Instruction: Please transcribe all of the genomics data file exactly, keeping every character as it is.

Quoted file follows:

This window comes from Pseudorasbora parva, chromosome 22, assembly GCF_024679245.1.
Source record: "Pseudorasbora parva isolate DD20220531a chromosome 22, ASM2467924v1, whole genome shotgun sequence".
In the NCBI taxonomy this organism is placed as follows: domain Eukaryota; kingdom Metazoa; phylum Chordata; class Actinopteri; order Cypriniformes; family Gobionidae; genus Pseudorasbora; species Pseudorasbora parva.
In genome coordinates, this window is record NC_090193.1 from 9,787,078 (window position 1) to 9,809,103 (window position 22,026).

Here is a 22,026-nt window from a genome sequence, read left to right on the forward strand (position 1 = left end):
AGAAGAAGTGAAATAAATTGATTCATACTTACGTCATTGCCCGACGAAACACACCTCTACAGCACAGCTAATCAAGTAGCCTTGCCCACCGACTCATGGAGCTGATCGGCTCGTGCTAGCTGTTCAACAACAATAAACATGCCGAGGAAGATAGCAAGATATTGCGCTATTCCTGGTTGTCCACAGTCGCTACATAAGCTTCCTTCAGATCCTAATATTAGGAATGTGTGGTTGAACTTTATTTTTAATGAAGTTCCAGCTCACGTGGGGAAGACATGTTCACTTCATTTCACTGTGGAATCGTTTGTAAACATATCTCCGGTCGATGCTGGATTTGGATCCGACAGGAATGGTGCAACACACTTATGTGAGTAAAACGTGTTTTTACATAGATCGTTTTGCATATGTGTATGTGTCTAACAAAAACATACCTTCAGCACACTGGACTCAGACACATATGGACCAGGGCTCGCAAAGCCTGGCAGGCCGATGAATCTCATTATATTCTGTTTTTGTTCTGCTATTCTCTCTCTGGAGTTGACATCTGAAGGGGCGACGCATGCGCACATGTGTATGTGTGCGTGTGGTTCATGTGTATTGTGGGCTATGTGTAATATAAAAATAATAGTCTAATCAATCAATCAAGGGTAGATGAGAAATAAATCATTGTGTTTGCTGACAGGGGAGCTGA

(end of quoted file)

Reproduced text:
This window comes from Pseudorasbora parva, chromosome 22, assembly GCF_024679245.1.
Source record: "Pseudorasbora parva isolate DD20220531a chromosome 22, ASM2467924v1, whole genome shotgun sequence".
In the NCBI taxonomy this organism is placed as follows: domain Eukaryota; kingdom Metazoa; phylum Chordata; class Actinopteri; order Cypriniformes; family Gobionidae; genus Pseudorasbora; species Pseudorasbora parva.
In genome coordinates, this window is record NC_090193.1 from 9,787,078 (window position 1) to 9,809,103 (window position 22,026).

Here is a 22,026-nt window from a genome sequence, read left to right on the forward strand (position 1 = left end):
AGAAGAAGTGAAATAAATTGATTCATACTTACGTCATTGCCCGACGAAACACACCTCTACAGCACAGCTAATCAAGTAGCCTTGCCCACCGACTCATGGAGCTGATCGGCTCGTGCTAGCTGTTCAACAACAATAAACATGCCGAGGAAGATAGCAAGATATTGCGCTATTCCTGGTTGTCCACAGTCGCTACATAAGCTTCCTTCAGATCCTAATATTAGGAATGTGTGGTTGAACTTTATTTTTAATGAAGTTCCAGCTCACGTGGGGAAGACATGTTCACTTCATTTCACTGTGGAATCGTTTGTAAACATATCTCCGGTCGATGCTGGATTTGGATCCGACAGGAATGGTGCAACACACTTATGTGAGTAAAACGTGTTTTTACATAGATCGTTTTGCATATGTGTATGTGTCTAACAAAAACATACCTTCAGCACACTGGACTCAGACACATATGGACCAGGGCTCGCAAAGCCTGGCAGGCCGATGAATCTCATTATATTCTGTTTTTGTTCTGCTATTCTCTCTCTGGAGTTGACATCTGAAGGGGCGACGCATGCGCACATGTGTATGTGTGCGTGTGGTTCATGTGTATTGTGGGCTATGTGTAATATAAAAATAATAGTCTAATCAATCAATCAAGGGTAGATGAGAAATAAATCATTGTGTTTGCTGACAGGGGAGCTGA